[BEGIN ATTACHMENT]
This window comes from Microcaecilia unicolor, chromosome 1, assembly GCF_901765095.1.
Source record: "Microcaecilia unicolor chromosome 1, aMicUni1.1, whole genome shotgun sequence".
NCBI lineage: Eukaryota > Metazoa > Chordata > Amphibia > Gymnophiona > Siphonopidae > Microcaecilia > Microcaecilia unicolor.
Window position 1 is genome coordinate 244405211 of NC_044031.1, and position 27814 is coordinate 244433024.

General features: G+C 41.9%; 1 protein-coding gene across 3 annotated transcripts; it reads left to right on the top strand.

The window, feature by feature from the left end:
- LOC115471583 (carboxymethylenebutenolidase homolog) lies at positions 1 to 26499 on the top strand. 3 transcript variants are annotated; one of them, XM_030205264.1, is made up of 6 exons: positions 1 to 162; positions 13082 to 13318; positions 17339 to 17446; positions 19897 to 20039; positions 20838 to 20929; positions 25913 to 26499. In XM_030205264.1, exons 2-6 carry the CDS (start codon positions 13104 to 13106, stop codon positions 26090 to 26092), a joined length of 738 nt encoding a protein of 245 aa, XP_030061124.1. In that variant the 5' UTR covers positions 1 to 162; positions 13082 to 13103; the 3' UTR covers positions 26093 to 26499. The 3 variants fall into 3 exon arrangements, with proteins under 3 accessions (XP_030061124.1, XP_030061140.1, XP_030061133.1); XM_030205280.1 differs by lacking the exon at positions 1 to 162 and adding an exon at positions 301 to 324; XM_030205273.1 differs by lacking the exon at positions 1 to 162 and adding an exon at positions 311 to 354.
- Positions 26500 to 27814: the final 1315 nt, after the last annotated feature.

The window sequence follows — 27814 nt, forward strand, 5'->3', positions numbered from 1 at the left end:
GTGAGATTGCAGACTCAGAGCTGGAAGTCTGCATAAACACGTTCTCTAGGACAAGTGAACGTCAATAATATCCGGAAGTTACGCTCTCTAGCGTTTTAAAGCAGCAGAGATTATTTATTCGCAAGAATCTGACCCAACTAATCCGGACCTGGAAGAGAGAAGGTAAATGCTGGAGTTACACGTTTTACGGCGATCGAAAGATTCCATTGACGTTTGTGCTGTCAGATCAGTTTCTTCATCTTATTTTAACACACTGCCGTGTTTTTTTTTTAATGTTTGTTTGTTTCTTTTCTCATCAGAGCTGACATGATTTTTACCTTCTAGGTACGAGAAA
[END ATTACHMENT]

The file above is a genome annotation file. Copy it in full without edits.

This window comes from Microcaecilia unicolor, chromosome 1, assembly GCF_901765095.1.
Source record: "Microcaecilia unicolor chromosome 1, aMicUni1.1, whole genome shotgun sequence".
NCBI lineage: Eukaryota > Metazoa > Chordata > Amphibia > Gymnophiona > Siphonopidae > Microcaecilia > Microcaecilia unicolor.
Window position 1 is genome coordinate 244405211 of NC_044031.1, and position 27814 is coordinate 244433024.

General features: G+C 41.9%; 1 protein-coding gene across 3 annotated transcripts; it reads left to right on the top strand.

The window, feature by feature from the left end:
- LOC115471583 (carboxymethylenebutenolidase homolog) lies at positions 1 to 26499 on the top strand. 3 transcript variants are annotated; one of them, XM_030205264.1, is made up of 6 exons: positions 1 to 162; positions 13082 to 13318; positions 17339 to 17446; positions 19897 to 20039; positions 20838 to 20929; positions 25913 to 26499. In XM_030205264.1, exons 2-6 carry the CDS (start codon positions 13104 to 13106, stop codon positions 26090 to 26092), a joined length of 738 nt encoding a protein of 245 aa, XP_030061124.1. In that variant the 5' UTR covers positions 1 to 162; positions 13082 to 13103; the 3' UTR covers positions 26093 to 26499. The 3 variants fall into 3 exon arrangements, with proteins under 3 accessions (XP_030061124.1, XP_030061140.1, XP_030061133.1); XM_030205280.1 differs by lacking the exon at positions 1 to 162 and adding an exon at positions 301 to 324; XM_030205273.1 differs by lacking the exon at positions 1 to 162 and adding an exon at positions 311 to 354.
- Positions 26500 to 27814: the final 1315 nt, after the last annotated feature.

The window sequence follows — 27814 nt, forward strand, 5'->3', positions numbered from 1 at the left end:
GTGAGATTGCAGACTCAGAGCTGGAAGTCTGCATAAACACGTTCTCTAGGACAAGTGAACGTCAATAATATCCGGAAGTTACGCTCTCTAGCGTTTTAAAGCAGCAGAGATTATTTATTCGCAAGAATCTGACCCAACTAATCCGGACCTGGAAGAGAGAAGGTAAATGCTGGAGTTACACGTTTTACGGCGATCGAAAGATTCCATTGACGTTTGTGCTGTCAGATCAGTTTCTTCATCTTATTTTAACACACTGCCGTGTTTTTTTTTTAATGTTTGTTTGTTTCTTTTCTCATCAGAGCTGACATGATTTTTACCTTCTAGGTACGAGAAA